5 min readโขjanuary 1, 2023

K

Krish Gupta

Daniella Garcia-Loos

You have most likely already learned about the conservation of energy in a previous course or worked with the ideas of kinetic energy and potential energy. The same principles apply to fluids, with a few small differences. The main difference is that the fluids we work with have densities and volumes, while with solids you mostly deal with masses.

Using the conservation of energy principle and making substitutions using the fact that density = mass/volume we arrive at a formula called Bernoulliโs equation.

Bernoulliโs equation makes some basic assumptions. If the fluid is incompressible, has streamline (smooth) flow or negligent turbulent (rough) flow, and has negligible viscosity (internal friction), we can use this equation. The test will most likely not give you a situation where you have to deal with these exceptions. Treat this just as you treated air resistance or edge effects in Physics 1. Even though these topics are not usually tested on the exam, it is beneficial to know that they can have some effect on our results.

Water is flowing at a rate of 2m^3/s through a tube with a diameter of 1m. If the pressure at this point is 80kPa, what is the pressure of the water after the tube narrows to a diameter of 0.5m?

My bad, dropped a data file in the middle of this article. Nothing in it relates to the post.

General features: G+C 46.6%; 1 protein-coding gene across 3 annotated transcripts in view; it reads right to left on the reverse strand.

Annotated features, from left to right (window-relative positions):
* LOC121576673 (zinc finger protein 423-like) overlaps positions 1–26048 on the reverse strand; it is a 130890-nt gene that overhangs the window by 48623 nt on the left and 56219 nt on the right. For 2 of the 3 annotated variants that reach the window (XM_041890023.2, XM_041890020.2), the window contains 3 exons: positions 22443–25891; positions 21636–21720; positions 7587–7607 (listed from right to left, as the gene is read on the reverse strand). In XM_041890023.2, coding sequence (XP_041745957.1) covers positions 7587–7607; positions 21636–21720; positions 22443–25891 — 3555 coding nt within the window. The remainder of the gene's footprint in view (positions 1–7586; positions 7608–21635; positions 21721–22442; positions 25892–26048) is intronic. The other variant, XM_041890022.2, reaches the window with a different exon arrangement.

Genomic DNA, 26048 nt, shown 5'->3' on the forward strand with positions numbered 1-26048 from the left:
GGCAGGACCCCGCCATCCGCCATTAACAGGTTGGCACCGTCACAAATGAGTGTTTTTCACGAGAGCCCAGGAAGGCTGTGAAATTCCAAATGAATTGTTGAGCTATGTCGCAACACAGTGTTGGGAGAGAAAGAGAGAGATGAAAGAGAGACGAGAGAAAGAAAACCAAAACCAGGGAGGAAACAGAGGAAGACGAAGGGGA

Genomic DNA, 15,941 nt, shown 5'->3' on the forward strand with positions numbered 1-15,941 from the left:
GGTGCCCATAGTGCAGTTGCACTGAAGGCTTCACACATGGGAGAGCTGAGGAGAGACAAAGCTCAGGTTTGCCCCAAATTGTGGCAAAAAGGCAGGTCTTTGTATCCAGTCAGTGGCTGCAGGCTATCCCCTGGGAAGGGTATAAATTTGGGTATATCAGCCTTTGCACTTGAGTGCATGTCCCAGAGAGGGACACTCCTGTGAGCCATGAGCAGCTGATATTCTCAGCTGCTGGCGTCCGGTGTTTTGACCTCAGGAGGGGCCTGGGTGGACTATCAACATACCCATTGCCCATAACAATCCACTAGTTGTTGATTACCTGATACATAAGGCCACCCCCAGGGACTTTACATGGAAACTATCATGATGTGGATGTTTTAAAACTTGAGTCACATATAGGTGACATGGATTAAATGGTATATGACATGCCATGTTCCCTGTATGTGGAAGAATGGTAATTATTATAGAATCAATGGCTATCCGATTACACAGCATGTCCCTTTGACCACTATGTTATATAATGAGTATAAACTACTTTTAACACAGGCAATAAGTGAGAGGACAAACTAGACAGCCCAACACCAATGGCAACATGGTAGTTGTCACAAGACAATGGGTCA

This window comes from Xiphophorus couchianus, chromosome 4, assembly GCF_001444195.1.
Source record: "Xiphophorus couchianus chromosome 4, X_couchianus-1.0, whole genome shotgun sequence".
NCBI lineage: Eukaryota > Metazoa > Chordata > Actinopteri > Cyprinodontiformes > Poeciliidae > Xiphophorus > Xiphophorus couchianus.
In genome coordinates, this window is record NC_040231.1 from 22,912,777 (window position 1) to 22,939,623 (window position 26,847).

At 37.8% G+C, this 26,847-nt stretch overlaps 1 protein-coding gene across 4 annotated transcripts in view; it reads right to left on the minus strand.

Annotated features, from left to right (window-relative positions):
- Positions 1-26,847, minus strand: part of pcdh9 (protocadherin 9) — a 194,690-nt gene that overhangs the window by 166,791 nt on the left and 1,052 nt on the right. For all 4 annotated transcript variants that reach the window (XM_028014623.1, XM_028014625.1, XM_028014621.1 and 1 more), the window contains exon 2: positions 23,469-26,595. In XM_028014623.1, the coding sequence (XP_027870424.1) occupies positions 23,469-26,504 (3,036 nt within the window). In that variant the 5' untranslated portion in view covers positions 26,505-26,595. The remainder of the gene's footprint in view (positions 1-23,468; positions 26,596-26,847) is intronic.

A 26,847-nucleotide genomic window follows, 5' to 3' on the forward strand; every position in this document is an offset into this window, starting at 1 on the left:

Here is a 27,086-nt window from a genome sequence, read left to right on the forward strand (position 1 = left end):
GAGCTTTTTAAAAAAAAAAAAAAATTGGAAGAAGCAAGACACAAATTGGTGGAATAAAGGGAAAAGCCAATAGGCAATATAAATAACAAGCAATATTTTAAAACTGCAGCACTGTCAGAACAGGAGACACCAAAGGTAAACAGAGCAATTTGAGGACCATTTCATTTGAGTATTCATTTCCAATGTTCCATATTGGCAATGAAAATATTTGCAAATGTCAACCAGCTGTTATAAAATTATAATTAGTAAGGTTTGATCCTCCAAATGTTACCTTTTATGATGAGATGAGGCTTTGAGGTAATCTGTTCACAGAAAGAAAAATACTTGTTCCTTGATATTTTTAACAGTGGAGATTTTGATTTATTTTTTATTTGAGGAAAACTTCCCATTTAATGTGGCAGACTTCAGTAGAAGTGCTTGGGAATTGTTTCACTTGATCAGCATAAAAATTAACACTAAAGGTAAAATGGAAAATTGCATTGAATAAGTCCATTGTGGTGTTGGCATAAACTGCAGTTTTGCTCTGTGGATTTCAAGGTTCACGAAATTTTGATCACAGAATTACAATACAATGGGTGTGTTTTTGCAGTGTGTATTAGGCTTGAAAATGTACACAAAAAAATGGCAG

We need Bernoulli's equation to solve this problem:

P1 + 12ฯv1 + ฯgh1 = P2 + 12ฯv2 + ฯgh2

The problem statement doesn't tell us that the height changes, so we can remove the last term on each side of the expression, then arrange to solve for the final pressure:

P2 = P1 + 12ฯ(v1โv2)

We know the initial pressure, so we stillย need to calculate the initial and final velocities. We'll use the continuityย equation:

V=vA

Rearrange for velocity:

v=V/A

Whereย Aย is the cross-sectional area. We can calculate this for eachย diameter of the tube:

A1 = ฯd24 = ฯ (1m) 24 = ฯ4m

A2 = ฯd24 = ฯ (0.5m) 24 = ฯ16m

Now we can calculate the velocity for each diameter:

v1 = 2m3sฯ4m = 8ฯms

v2 = 2m3sฯ16m = 32ฯms

Now we have all of theย values needed for Bernoulli's equation, allowing us to solve:

P2 = (80,000Pa) + 12(1000kgm3) (8ฯโ32ฯ)

P2 = (80,000Pa) + (500)(โ24ฯ) = 76.2kPa

A special case of this is a leaking tank.

The water at the top of the container has potential and kinetic energy, but so does the water leaking from the side. Since the same amount of water is leaking from the side as is decreasing from the top, their flow rates are equal.

The flow rate is defined as the area multiplied by the velocity of the liquid. More to come on this in the final section.

Since the top has a much bigger area, its velocity is almost negligible and hence we ignore the kinetic energy at the top. Also, since both the top and the leak are exposed to the atmosphere we ignore the initial pressures.

You can see how this equation reminds us of an object in free fall from the kinematics unit from Physics 1. PHYSICS CONNECTS TOGETHER.

Here are some key things to remember about the conservation of energy in fluid flow: